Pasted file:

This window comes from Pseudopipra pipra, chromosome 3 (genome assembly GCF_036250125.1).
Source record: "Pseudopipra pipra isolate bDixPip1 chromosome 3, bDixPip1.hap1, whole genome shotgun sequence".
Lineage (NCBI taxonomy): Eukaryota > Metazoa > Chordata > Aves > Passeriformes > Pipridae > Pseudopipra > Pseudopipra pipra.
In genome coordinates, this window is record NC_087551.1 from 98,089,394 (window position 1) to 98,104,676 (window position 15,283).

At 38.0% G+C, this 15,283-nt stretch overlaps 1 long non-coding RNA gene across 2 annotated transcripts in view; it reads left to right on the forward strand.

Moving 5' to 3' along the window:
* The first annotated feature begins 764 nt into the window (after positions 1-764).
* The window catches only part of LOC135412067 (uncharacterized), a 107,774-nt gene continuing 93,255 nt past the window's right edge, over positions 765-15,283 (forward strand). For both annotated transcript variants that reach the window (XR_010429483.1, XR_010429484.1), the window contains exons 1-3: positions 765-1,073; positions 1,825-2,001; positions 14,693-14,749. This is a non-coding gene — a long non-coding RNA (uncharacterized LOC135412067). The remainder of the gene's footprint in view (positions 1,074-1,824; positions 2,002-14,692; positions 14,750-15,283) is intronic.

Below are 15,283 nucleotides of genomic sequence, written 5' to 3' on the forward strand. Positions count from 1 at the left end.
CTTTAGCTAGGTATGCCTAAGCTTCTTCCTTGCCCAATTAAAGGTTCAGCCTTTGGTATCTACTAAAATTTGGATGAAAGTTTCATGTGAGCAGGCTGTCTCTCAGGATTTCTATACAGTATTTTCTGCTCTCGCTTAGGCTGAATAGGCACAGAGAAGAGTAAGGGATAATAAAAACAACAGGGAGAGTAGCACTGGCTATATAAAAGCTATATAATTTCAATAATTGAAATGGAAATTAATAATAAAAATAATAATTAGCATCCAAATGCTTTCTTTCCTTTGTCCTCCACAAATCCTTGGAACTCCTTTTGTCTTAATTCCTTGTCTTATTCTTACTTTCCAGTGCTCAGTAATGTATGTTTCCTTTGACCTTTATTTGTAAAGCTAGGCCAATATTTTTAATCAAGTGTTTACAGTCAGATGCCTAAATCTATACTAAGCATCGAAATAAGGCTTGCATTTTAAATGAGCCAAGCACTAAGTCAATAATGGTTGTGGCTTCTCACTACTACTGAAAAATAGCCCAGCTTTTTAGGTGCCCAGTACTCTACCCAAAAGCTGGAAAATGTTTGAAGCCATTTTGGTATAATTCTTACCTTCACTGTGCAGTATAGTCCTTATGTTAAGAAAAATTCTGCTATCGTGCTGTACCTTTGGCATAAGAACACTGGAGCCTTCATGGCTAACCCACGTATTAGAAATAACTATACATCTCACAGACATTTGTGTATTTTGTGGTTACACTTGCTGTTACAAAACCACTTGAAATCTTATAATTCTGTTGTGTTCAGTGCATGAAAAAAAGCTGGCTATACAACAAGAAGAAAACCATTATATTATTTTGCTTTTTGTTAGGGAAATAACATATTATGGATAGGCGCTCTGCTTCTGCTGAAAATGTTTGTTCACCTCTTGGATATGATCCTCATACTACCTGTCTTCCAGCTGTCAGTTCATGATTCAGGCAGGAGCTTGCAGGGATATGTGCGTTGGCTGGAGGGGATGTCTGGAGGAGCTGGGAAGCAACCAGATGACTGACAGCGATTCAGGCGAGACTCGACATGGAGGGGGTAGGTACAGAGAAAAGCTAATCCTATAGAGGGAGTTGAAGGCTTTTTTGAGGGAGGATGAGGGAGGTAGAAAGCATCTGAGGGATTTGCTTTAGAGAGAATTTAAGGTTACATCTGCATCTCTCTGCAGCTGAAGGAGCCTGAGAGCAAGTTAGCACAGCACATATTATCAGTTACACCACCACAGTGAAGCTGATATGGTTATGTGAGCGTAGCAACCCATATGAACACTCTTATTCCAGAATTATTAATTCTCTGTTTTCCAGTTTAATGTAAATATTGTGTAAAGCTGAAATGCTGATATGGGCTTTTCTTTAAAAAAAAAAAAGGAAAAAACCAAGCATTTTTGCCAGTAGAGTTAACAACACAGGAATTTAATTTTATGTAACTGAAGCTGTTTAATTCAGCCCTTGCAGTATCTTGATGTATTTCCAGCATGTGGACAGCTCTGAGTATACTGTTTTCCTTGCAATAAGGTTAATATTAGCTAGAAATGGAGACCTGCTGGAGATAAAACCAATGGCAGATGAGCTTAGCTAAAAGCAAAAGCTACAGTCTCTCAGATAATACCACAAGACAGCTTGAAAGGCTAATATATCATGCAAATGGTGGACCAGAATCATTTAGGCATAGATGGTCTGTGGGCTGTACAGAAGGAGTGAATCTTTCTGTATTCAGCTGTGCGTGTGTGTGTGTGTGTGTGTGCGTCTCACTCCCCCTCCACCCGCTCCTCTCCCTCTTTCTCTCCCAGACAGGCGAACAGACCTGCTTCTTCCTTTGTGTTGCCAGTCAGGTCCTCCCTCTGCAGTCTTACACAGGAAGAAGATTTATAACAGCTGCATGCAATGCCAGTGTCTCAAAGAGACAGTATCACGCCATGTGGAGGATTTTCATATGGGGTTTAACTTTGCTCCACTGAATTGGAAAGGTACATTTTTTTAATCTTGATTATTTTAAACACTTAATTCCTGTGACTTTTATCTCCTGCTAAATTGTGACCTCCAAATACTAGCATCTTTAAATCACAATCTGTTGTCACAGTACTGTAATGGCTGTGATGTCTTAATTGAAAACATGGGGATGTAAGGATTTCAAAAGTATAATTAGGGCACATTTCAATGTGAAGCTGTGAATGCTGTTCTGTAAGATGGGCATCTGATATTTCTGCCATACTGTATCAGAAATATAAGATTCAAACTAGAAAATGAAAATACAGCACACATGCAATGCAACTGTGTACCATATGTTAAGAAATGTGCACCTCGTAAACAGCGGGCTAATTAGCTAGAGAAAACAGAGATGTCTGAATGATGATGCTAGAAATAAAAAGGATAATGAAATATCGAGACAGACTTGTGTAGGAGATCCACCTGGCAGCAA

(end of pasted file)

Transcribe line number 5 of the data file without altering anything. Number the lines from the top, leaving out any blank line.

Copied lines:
At 38.0% G+C, this 15,283-nt stretch overlaps 1 long non-coding RNA gene across 2 annotated transcripts in view; it reads left to right on the forward strand.